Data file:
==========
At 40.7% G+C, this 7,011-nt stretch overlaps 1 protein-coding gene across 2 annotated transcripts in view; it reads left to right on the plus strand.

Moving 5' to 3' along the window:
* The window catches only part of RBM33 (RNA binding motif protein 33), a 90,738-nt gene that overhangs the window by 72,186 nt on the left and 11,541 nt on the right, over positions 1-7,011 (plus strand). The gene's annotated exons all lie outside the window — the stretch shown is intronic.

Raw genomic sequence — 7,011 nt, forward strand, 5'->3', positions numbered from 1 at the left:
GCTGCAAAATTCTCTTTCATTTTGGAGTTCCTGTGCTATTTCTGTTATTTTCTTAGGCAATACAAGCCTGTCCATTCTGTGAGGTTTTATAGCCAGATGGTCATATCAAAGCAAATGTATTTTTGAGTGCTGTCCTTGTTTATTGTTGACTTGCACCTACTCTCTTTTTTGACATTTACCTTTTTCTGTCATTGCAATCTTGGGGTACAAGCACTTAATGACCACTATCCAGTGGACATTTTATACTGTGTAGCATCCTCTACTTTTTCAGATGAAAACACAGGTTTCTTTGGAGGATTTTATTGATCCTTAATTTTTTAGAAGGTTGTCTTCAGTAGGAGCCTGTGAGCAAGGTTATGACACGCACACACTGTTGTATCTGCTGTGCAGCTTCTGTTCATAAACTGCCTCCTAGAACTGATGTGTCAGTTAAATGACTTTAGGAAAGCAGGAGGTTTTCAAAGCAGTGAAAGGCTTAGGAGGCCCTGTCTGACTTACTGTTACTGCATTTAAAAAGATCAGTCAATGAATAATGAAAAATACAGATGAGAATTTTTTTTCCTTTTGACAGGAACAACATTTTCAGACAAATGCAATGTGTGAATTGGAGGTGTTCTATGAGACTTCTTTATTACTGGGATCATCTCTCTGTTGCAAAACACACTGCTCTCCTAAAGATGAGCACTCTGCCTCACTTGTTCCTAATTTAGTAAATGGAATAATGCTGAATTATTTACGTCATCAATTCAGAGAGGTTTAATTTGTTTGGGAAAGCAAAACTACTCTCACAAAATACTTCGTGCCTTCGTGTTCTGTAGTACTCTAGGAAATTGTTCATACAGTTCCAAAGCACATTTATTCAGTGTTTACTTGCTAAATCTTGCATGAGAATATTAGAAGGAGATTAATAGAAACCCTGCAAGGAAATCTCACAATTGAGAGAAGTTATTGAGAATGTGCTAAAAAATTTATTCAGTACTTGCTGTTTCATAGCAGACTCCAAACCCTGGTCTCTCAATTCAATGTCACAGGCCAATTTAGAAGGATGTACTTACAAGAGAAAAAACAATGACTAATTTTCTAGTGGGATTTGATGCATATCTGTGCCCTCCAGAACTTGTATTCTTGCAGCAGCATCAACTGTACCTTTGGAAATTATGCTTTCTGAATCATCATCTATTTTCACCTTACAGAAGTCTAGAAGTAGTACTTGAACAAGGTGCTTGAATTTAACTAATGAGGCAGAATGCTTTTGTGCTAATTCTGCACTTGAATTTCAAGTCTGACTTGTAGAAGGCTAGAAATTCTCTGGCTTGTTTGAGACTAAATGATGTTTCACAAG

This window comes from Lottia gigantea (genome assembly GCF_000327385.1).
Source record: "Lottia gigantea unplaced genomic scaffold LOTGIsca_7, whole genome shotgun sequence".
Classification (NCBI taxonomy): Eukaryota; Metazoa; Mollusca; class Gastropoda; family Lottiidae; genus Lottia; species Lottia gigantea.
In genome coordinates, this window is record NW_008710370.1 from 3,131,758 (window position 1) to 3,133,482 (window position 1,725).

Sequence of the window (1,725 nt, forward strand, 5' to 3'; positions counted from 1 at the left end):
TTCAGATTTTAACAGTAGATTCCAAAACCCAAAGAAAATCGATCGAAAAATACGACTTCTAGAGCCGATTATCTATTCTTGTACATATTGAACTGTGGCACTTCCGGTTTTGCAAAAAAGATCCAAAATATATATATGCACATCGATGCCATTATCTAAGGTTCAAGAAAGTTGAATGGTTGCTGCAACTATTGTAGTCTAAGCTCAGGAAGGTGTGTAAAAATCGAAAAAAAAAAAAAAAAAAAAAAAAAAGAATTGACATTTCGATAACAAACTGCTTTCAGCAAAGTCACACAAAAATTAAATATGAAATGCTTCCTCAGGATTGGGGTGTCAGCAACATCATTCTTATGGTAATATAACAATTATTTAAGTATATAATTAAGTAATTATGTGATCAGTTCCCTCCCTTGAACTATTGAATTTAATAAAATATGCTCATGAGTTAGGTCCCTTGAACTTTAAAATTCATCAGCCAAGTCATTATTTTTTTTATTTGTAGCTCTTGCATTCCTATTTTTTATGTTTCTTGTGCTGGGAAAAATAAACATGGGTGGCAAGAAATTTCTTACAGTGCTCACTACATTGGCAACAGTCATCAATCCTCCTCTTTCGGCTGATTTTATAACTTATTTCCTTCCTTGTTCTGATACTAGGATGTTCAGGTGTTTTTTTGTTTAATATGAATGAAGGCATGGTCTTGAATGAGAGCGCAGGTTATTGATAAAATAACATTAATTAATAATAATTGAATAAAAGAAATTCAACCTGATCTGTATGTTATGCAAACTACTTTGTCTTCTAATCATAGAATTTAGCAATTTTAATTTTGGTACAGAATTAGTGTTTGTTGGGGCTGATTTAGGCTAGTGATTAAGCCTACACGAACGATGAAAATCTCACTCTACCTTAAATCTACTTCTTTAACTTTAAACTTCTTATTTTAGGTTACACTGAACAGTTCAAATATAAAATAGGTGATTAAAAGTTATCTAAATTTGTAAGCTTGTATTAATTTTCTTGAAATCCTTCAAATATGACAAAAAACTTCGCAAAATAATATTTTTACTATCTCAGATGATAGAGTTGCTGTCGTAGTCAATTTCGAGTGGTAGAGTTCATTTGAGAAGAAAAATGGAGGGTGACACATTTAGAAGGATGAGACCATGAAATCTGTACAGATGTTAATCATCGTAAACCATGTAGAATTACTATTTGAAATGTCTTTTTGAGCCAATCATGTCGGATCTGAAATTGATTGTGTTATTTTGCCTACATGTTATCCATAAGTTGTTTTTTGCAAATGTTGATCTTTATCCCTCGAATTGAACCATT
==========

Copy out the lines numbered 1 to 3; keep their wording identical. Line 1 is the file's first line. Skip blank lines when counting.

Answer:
At 40.7% G+C, this 7,011-nt stretch overlaps 1 protein-coding gene across 2 annotated transcripts in view; it reads left to right on the plus strand.

Moving 5' to 3' along the window:
* The window catches only part of RBM33 (RNA binding motif protein 33), a 90,738-nt gene that overhangs the window by 72,186 nt on the left and 11,541 nt on the right, over positions 1-7,011 (plus strand). The gene's annotated exons all lie outside the window — the stretch shown is intronic.